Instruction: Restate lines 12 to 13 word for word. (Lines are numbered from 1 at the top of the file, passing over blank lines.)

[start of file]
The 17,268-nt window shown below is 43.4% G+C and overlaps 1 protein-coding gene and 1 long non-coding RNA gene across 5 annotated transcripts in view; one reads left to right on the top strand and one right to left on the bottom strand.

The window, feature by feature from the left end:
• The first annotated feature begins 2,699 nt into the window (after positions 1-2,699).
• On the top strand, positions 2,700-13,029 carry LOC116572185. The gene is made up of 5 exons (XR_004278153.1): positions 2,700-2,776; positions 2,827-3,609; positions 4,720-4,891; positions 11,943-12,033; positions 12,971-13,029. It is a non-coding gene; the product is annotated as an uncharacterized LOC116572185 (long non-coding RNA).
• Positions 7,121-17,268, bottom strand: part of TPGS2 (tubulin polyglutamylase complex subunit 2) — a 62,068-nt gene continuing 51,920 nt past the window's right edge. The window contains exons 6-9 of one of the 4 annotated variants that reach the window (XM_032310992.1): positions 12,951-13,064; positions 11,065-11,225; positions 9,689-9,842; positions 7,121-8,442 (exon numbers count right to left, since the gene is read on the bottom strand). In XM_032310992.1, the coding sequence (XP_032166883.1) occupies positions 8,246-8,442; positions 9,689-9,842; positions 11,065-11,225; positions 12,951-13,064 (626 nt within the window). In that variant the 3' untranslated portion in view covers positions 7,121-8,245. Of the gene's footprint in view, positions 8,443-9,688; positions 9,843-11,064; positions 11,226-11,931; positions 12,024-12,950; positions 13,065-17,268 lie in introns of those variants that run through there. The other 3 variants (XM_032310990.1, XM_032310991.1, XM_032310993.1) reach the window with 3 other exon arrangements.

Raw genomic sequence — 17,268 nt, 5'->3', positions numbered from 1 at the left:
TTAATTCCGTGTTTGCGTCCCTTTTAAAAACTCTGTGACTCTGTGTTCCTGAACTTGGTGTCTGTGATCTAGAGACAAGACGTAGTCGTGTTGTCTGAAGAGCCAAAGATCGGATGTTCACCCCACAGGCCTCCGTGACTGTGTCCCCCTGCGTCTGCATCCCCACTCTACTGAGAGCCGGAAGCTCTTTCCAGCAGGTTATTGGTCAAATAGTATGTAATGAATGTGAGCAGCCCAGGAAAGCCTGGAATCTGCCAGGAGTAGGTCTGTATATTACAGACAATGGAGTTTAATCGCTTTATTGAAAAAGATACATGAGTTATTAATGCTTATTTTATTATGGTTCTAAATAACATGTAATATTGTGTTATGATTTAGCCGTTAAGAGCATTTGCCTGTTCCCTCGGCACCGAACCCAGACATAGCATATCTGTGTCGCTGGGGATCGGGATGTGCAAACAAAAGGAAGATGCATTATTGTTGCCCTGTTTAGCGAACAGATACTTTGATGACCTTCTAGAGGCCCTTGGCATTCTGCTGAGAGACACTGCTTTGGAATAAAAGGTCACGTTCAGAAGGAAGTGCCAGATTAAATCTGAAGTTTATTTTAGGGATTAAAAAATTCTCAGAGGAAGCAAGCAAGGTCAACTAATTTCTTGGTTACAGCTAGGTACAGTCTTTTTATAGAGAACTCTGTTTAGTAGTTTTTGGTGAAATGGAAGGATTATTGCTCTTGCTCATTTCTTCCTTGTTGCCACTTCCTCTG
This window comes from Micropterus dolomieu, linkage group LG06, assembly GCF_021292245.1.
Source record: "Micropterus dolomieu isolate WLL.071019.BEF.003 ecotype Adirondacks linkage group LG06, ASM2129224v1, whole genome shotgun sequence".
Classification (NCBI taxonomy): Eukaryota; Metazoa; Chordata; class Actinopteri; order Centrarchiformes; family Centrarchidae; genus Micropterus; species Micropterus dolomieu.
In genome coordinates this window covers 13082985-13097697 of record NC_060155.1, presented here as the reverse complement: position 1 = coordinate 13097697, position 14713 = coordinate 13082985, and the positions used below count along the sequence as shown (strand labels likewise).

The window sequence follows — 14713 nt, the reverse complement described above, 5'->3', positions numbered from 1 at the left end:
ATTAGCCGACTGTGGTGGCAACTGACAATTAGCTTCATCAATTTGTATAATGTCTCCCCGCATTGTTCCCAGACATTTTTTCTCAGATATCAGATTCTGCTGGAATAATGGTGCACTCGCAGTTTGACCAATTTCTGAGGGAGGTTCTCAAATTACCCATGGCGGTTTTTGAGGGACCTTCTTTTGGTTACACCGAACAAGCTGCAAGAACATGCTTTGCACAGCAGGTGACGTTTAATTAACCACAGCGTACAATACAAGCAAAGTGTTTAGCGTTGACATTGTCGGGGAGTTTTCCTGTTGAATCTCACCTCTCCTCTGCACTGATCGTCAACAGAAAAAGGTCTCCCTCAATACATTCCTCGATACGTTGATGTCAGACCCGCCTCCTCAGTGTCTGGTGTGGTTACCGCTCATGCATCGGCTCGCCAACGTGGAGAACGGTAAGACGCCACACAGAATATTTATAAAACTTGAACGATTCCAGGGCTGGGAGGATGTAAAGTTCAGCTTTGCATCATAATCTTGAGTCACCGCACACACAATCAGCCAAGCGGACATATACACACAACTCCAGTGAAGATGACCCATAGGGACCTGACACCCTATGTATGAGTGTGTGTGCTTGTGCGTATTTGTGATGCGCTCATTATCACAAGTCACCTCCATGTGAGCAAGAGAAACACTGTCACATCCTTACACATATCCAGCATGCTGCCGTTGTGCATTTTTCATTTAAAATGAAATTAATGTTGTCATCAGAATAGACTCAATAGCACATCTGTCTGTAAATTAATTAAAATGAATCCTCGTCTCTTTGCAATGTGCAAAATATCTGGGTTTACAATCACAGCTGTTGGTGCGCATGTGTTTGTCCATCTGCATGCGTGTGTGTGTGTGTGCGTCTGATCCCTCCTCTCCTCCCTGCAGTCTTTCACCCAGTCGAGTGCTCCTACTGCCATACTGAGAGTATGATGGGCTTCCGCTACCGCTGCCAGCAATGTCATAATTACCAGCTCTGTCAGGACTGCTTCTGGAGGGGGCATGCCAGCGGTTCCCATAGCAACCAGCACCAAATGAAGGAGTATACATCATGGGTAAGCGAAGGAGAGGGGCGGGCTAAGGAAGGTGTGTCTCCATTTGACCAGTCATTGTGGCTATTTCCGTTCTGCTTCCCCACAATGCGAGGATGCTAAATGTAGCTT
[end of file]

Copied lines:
The window sequence follows — 14713 nt, the reverse complement described above, 5'->3', positions numbered from 1 at the left end:
ATTAGCCGACTGTGGTGGCAACTGACAATTAGCTTCATCAATTTGTATAATGTCTCCCCGCATTGTTCCCAGACATTTTTTCTCAGATATCAGATTCTGCTGGAATAATGGTGCACTCGCAGTTTGACCAATTTCTGAGGGAGGTTCTCAAATTACCCATGGCGGTTTTTGAGGGACCTTCTTTTGGTTACACCGAACAAGCTGCAAGAACATGCTTTGCACAGCAGGTGACGTTTAATTAACCACAGCGTACAATACAAGCAAAGTGTTTAGCGTTGACATTGTCGGGGAGTTTTCCTGTTGAATCTCACCTCTCCTCTGCACTGATCGTCAACAGAAAAAGGTCTCCCTCAATACATTCCTCGATACGTTGATGTCAGACCCGCCTCCTCAGTGTCTGGTGTGGTTACCGCTCATGCATCGGCTCGCCAACGTGGAGAACGGTAAGACGCCACACAGAATATTTATAAAACTTGAACGATTCCAGGGCTGGGAGGATGTAAAGTTCAGCTTTGCATCATAATCTTGAGTCACCGCACACACAATCAGCCAAGCGGACATATACACACAACTCCAGTGAAGATGACCCATAGGGACCTGACACCCTATGTATGAGTGTGTGTGCTTGTGCGTATTTGTGATGCGCTCATTATCACAAGTCACCTCCATGTGAGCAAGAGAAACACTGTCACATCCTTACACATATCCAGCATGCTGCCGTTGTGCATTTTTCATTTAAAATGAAATTAATGTTGTCATCAGAATAGACTCAATAGCACATCTGTCTGTAAATTAATTAAAATGAATCCTCGTCTCTTTGCAATGTGCAAAATATCTGGGTTTACAATCACAGCTGTTGGTGCGCATGTGTTTGTCCATCTGCATGCGTGTGTGTGTGTGTGCGTCTGATCCCTCCTCTCCTCCCTGCAGTCTTTCACCCAGTCGAGTGCTCCTACTGCCATACTGAGAGTATGATGGGCTTCCGCTACCGCTGCCAGCAATGTCATAATTACCAGCTCTGTCAGGACTGCTTCTGGAGGGGGCATGCCAGCGGTTCCCATAGCAACCAGCACCAAATGAAGGAGTATACATCATGGGTAAGCGAAGGAGAGGGGCGGGCTAAGGAAGGTGTGTCTCCATTTGACCAGTCATTGTGGCTATTTCCGTTCTGCTTCCCCACAATGCGAGGATGCTAAATGTAGCTT